Proposers have three choices. They may specify (on the General Form) whether the observing time is to be taken from the 15 percent assigned specifically to the U.S. or whether collaborative time is requested. If collaborative time is requested, both the U.S. and Japanese investigators must be identified. Conversely, if the proposal contains a Japanese Co-Investigator, the proposal must request collaborative time. Proposers may also specify “no preference” between U.S. time and U.S./Japan time, in which case Japanese Co-Investigators may be assigned. If a proposal for the U.S./Japan block of time is accepted, the observation’s time is taken from that block.
The purpose of the block of observing time assigned to U.S.-Japan scientific collaboration is to maximize the scientific return for the ASCA mission and to create an opportunity for cooperative research between U.S. and Japanese scientists. A proposal should be submitted only to the ASCA program of the country of the PI. Specifically, collaborative proposals should be submitted to either the U.S. or Japan, but not to both.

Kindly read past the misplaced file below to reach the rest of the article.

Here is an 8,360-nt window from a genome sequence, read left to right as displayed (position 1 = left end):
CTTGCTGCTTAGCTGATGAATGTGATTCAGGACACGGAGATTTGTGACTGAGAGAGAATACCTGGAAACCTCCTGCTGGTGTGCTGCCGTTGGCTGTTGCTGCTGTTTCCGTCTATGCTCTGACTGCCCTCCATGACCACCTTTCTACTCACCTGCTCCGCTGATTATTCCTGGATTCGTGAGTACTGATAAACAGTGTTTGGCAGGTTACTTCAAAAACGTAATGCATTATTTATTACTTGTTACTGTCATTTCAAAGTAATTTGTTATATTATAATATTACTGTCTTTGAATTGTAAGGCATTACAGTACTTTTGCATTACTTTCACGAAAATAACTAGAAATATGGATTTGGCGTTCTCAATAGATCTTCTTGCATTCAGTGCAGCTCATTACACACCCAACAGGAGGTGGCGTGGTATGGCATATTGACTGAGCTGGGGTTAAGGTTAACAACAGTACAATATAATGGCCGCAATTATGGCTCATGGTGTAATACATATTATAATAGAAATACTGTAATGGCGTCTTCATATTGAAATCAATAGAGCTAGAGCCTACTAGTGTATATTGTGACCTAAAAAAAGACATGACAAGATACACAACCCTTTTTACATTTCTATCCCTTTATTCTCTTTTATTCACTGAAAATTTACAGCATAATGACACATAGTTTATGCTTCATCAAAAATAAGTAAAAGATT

Similar proposals with similar source lists involving essentially the same consortium of investigators should not be submitted to different national programs even if the formal PI’s are explicitly different. A consortium of investigators from the U.S. and Japan may choose to split a large observing program and submit to different agencies, but in doing so they should also, in the spirit of these rules, split their source lists; each individual proposal submitted to each agency must be capable of being evaluated on its own merit.